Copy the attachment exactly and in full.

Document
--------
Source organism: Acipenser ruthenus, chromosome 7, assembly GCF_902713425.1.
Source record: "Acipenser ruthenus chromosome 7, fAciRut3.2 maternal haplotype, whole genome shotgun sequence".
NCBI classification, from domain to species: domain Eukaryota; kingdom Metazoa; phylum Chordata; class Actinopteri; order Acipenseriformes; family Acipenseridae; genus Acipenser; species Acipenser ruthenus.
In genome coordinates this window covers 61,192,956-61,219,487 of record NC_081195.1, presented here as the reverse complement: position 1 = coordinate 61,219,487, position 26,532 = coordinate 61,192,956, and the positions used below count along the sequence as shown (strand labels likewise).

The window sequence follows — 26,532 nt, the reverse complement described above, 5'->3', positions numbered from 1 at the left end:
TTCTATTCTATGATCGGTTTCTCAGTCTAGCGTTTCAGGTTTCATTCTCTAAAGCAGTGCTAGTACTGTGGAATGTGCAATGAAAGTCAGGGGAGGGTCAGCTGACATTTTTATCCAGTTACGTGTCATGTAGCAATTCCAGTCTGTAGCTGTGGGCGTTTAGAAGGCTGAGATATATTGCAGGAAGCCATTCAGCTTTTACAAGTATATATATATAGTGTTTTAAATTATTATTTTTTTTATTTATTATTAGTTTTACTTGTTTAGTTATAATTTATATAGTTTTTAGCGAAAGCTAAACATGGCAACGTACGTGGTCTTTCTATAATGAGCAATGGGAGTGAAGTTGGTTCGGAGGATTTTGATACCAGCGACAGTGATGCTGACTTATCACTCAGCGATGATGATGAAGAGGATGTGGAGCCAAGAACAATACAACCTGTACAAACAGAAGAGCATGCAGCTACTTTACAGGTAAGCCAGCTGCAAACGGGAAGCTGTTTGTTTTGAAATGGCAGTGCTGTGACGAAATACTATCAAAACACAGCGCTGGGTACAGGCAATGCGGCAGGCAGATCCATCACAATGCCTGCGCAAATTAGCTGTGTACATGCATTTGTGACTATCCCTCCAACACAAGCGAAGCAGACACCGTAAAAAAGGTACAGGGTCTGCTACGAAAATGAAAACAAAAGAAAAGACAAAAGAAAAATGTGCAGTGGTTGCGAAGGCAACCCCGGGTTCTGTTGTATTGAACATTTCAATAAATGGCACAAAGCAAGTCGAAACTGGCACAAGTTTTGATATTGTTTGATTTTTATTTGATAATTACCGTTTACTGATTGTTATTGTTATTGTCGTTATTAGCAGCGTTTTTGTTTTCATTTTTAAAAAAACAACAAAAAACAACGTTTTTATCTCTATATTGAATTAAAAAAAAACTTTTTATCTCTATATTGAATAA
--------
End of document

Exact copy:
Source organism: Acipenser ruthenus, chromosome 7, assembly GCF_902713425.1.
Source record: "Acipenser ruthenus chromosome 7, fAciRut3.2 maternal haplotype, whole genome shotgun sequence".
NCBI classification, from domain to species: domain Eukaryota; kingdom Metazoa; phylum Chordata; class Actinopteri; order Acipenseriformes; family Acipenseridae; genus Acipenser; species Acipenser ruthenus.
In genome coordinates this window covers 61,192,956-61,219,487 of record NC_081195.1, presented here as the reverse complement: position 1 = coordinate 61,219,487, position 26,532 = coordinate 61,192,956, and the positions used below count along the sequence as shown (strand labels likewise).

The window sequence follows — 26,532 nt, the reverse complement described above, 5'->3', positions numbered from 1 at the left end:
TTCTATTCTATGATCGGTTTCTCAGTCTAGCGTTTCAGGTTTCATTCTCTAAAGCAGTGCTAGTACTGTGGAATGTGCAATGAAAGTCAGGGGAGGGTCAGCTGACATTTTTATCCAGTTACGTGTCATGTAGCAATTCCAGTCTGTAGCTGTGGGCGTTTAGAAGGCTGAGATATATTGCAGGAAGCCATTCAGCTTTTACAAGTATATATATATAGTGTTTTAAATTATTATTTTTTTTATTTATTATTAGTTTTACTTGTTTAGTTATAATTTATATAGTTTTTAGCGAAAGCTAAACATGGCAACGTACGTGGTCTTTCTATAATGAGCAATGGGAGTGAAGTTGGTTCGGAGGATTTTGATACCAGCGACAGTGATGCTGACTTATCACTCAGCGATGATGATGAAGAGGATGTGGAGCCAAGAACAATACAACCTGTACAAACAGAAGAGCATGCAGCTACTTTACAGGTAAGCCAGCTGCAAACGGGAAGCTGTTTGTTTTGAAATGGCAGTGCTGTGACGAAATACTATCAAAACACAGCGCTGGGTACAGGCAATGCGGCAGGCAGATCCATCACAATGCCTGCGCAAATTAGCTGTGTACATGCATTTGTGACTATCCCTCCAACACAAGCGAAGCAGACACCGTAAAAAAGGTACAGGGTCTGCTACGAAAATGAAAACAAAAGAAAAGACAAAAGAAAAATGTGCAGTGGTTGCGAAGGCAACCCCGGGTTCTGTTGTATTGAACATTTCAATAAATGGCACAAAGCAAGTCGAAACTGGCACAAGTTTTGATATTGTTTGATTTTTATTTGATAATTACCGTTTACTGATTGTTATTGTTATTGTCGTTATTAGCAGCGTTTTTGTTTTCATTTTTAAAAAAACAACAAAAAACAACGTTTTTATCTCTATATTGAATTAAAAAAAAACTTTTTATCTCTATATTGAATAA